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The entertainer

By Michael Moriarty
web posted June 25, 2018

Part Three of my series on Joseph Haydn is incomplete and I haven’t the requisite passion to finish it.

Might such a necessity return?

That depends.

On what?

The balance between my three heroically composing idols: Bach, Haydn and Beethoven.

They will all play a major part in my Symphony No. 6, which is still under construction.

Johann, Joseph and Ludwig
Johann, Joseph and Ludwig

I doubt if their presence will be immediately recognizable.

All of them are not represented by their own music.

All are, as they say, “in the style of…”!


Good question.

The “Symphony” has been labeled as a now exhausted format.

By whom?

Good question I can’t answer. That’s how successful this “Force-for-murdering-all-modern-symphonies” has been.

Symphonies in the Third Millennium have just stopped happening or “The Media” has deliberately ignored those composers foolish enough to stay with “The Symphony”!

I believe The Symphony will become as ubiquitous and eternally kept alive as The Drama has been.

Its three to four movements of music, rather like three to four acts – five for Shakespeare – of comedy and drama in the theater, they will remain forever!


Both theater and symphonies are about story-telling.

The “Story” within my Symphony No. 6?

I will share my version of that story when that particular symphony of mine is completed.

Three major characters in it, however, are, indeed, Johann Sebastian Bach, Joseph Haydn and Ludwig van Beethoven.

Some listeners, I am most certain, might say:

“Nothing in Michael’s 6th symphony
any of The Greats”.
That includes 20th Century symphonies
By Stravinsky

That’s just one reason most Third Millennium, Serious composers don’t even attempt a symphony.

Perhaps I’m not “Serious”.

I’ve sincerely considered that possibility.

Many years ago, a “Serious” musician introduced me as “an Entertainer”!

She was also introducing, in the rather legendary Cathedral of St. John The Divine Cathedral in New York City, my Symphony for String Orchestra.

I am certain her label, “entertainer”, was a very “entre-nous” put-down of whatever “seriousness” had ever entered my entire life, including my career as an actor.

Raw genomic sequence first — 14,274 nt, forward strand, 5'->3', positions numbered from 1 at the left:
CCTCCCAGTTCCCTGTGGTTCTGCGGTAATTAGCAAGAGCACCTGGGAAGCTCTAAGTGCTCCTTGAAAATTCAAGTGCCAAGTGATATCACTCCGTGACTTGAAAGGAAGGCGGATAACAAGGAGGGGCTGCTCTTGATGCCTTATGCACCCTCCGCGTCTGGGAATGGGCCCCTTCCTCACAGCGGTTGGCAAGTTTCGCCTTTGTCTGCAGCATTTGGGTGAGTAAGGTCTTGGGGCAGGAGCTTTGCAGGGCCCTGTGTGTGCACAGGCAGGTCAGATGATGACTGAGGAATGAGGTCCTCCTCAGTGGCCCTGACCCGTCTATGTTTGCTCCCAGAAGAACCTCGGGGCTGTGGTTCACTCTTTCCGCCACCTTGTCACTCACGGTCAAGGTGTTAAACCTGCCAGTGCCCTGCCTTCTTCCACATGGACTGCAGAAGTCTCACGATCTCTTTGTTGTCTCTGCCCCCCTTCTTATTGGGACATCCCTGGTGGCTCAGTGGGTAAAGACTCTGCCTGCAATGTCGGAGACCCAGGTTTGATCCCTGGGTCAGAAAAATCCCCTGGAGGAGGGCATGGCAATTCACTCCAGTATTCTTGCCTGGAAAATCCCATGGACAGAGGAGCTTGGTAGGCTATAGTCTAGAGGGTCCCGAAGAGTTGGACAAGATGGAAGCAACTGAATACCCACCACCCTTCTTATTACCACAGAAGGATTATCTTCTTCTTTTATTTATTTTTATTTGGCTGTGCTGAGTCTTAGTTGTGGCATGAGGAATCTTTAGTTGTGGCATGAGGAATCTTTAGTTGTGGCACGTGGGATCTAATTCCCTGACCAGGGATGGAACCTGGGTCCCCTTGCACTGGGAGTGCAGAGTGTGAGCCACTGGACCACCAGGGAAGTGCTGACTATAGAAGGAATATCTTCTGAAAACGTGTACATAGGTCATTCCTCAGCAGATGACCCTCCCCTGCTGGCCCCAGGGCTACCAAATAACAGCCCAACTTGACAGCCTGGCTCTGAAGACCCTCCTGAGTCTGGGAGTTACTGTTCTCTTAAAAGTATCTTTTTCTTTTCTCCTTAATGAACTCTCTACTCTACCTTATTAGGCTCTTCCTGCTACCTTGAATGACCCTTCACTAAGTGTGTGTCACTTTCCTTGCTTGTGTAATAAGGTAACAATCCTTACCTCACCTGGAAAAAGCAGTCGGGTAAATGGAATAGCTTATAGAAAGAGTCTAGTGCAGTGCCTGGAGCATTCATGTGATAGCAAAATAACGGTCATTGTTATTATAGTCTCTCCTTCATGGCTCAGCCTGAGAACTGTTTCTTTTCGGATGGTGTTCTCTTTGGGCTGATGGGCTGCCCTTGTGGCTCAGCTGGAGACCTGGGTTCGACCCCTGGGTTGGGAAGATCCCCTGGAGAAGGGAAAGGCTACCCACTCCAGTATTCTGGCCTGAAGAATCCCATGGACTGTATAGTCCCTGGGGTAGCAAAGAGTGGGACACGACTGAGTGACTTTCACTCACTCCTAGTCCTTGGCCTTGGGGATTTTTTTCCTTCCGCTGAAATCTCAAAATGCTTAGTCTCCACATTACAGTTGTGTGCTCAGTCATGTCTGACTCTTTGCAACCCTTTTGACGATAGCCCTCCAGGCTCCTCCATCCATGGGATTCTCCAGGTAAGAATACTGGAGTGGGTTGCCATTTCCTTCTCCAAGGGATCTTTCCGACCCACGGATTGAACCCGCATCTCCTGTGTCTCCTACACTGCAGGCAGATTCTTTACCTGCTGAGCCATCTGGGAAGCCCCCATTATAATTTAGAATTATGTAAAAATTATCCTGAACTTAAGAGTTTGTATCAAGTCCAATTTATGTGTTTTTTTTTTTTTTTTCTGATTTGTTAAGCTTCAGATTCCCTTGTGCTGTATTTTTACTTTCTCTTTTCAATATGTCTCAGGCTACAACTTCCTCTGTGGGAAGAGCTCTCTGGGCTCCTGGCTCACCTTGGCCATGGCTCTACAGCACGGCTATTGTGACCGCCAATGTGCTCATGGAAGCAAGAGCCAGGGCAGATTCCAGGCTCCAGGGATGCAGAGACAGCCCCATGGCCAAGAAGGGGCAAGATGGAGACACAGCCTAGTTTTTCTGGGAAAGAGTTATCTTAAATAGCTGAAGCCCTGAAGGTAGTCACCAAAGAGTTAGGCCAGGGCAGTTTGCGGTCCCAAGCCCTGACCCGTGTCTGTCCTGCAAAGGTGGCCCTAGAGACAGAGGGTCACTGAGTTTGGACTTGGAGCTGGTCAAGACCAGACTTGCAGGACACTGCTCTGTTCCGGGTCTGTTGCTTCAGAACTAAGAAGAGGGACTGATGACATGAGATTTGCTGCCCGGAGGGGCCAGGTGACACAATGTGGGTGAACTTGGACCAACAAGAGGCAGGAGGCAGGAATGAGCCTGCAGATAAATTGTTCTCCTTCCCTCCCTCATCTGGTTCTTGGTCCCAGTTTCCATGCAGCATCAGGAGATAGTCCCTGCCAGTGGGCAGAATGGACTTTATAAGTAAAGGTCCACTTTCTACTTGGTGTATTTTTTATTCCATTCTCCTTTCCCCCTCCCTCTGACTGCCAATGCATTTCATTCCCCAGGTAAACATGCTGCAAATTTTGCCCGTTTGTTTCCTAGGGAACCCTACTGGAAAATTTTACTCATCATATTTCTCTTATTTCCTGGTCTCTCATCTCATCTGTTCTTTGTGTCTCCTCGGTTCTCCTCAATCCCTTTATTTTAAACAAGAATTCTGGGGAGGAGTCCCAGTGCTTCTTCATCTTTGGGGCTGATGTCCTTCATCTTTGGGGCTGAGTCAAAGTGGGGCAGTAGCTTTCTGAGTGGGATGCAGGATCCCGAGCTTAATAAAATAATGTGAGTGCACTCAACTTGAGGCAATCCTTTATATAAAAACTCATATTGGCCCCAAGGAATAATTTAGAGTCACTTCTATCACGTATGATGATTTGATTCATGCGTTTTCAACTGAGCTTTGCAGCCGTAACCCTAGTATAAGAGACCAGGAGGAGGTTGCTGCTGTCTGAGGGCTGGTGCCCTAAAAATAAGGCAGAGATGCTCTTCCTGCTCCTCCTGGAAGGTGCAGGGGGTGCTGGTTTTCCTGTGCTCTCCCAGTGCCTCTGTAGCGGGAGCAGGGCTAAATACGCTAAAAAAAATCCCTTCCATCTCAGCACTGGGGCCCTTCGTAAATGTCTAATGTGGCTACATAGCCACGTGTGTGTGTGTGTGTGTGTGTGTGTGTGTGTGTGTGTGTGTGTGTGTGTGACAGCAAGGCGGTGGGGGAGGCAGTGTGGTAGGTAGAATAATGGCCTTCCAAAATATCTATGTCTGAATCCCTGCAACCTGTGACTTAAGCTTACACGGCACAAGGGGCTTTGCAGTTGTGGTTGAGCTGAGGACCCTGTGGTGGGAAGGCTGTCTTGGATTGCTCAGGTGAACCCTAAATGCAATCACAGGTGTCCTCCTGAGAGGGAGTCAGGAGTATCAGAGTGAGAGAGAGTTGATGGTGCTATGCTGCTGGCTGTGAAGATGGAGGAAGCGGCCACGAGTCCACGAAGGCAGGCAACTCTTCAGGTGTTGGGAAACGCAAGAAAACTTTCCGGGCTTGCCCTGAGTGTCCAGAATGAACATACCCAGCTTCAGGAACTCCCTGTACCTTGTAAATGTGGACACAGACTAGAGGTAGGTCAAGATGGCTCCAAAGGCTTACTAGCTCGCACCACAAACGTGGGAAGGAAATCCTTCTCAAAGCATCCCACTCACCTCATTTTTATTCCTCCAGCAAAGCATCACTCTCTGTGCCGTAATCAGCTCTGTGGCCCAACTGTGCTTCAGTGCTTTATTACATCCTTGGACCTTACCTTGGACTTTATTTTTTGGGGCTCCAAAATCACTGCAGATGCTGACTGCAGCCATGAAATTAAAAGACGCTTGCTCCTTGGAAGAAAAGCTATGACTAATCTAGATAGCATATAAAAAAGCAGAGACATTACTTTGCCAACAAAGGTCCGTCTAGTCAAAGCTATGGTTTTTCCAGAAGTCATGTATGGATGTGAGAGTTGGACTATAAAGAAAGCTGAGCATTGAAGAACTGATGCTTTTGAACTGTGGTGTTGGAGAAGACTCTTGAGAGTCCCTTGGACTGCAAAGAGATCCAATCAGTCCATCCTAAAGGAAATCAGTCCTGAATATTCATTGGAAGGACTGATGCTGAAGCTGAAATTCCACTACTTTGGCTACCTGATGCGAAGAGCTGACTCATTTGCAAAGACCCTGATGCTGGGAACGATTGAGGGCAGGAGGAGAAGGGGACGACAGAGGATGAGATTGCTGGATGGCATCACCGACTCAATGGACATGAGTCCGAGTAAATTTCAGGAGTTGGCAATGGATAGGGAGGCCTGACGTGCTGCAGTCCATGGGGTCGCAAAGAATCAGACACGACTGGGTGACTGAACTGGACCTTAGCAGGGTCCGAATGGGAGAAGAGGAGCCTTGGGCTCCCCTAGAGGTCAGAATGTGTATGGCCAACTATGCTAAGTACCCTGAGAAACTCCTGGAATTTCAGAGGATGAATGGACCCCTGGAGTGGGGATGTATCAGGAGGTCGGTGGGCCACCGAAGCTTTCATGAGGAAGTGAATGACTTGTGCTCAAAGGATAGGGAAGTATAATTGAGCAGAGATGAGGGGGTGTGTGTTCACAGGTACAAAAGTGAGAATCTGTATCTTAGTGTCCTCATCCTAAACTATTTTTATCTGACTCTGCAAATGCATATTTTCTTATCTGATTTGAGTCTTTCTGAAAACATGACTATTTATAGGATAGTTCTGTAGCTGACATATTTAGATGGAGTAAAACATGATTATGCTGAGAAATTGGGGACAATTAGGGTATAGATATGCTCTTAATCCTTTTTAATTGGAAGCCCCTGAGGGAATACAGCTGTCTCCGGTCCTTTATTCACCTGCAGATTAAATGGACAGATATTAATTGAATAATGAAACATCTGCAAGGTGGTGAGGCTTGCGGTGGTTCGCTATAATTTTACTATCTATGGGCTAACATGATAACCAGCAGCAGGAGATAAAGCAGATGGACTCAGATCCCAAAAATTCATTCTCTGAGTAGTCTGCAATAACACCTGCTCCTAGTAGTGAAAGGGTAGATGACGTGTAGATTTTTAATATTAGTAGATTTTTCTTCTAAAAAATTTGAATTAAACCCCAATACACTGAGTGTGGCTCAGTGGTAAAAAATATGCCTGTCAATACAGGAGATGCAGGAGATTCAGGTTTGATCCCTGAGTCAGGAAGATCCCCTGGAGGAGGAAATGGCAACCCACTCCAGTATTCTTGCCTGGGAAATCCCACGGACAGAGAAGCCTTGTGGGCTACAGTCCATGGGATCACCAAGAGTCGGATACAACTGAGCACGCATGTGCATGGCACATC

She and her friends are “serious” and I, even with Tony and Emmy Awards for acting, am “an entertainer”.

John Osborne, the indisputably “serious” British playwright, author of “Look Back In Anger”, also created the most contemptuous portrait of The Entertainerone might possibly concoct.

The great Laurence Olivier, an indisputably “serious” actor, agreed to deliver that role.

He, along with Mr. Osborne, wanted to pass on their mutually contemptuous opinion of The Entertainer!

The Entertainer,
A Profoundly “Un-Serious” Fool

Almost a villain!!

Certainly, one of that period’s fashionable “anti-heroes”.

Now, having been formally dubbed “an entertainer” by a “serious” artist, a moment in my life that I am now enshrining, THIS particular “Entertainer”, myself that is, has begun his own particular counter-revolution, looking back in anger at the men who liked looking, even at their own, paying audiences, with anger and with the profoundest contempt.

They, like the “serious artist” in the Cathedral, secretly want to tell you this, in their bitterest tones:

“Tell me
where and when
 you are next appearing,
Mr. and Mrs. Audience,
and I will come
 and see YOU!”


Bertolt Brecht
The Godfather of “Alienation”

Bertolt Brecht, an entertainingly angry giant long before John Osborne had even thought of anger as a way to make a living, introduced “alienation” into the theater.

Brecht was a brilliant “Entertainer” and gifted opportunist, selling his bitter philosophy called   “alienation” as “history-in-the-making-with-The Berliner Ensemble”!

Brecht was, I’m sure, quite surprised by how quickly his audiences began to take him and his “alienation” seriously!!

His total pretense at being a Communist was necessitated by his theater’s presence in Communist East Berlin.

He, as even he claimed repeatedly, was NOT a Communist!

Basically, his personal opinion about everything:


If I am merely “an entertainer”, then so was Bertolt Brecht. ESR

Michael Moriarty is a Golden Globe and Emmy Award-winning actor who starred in the landmark television series Law and Order from 1990 to 1994. His recent film and TV credits include The Yellow Wallpaper, 12 Hours to Live, Santa Baby and Deadly Skies. Contact Michael at rainbowfamily2008@yahoo.com. He can be found on Twitter at https://twitter.com/@MGMoriarty.




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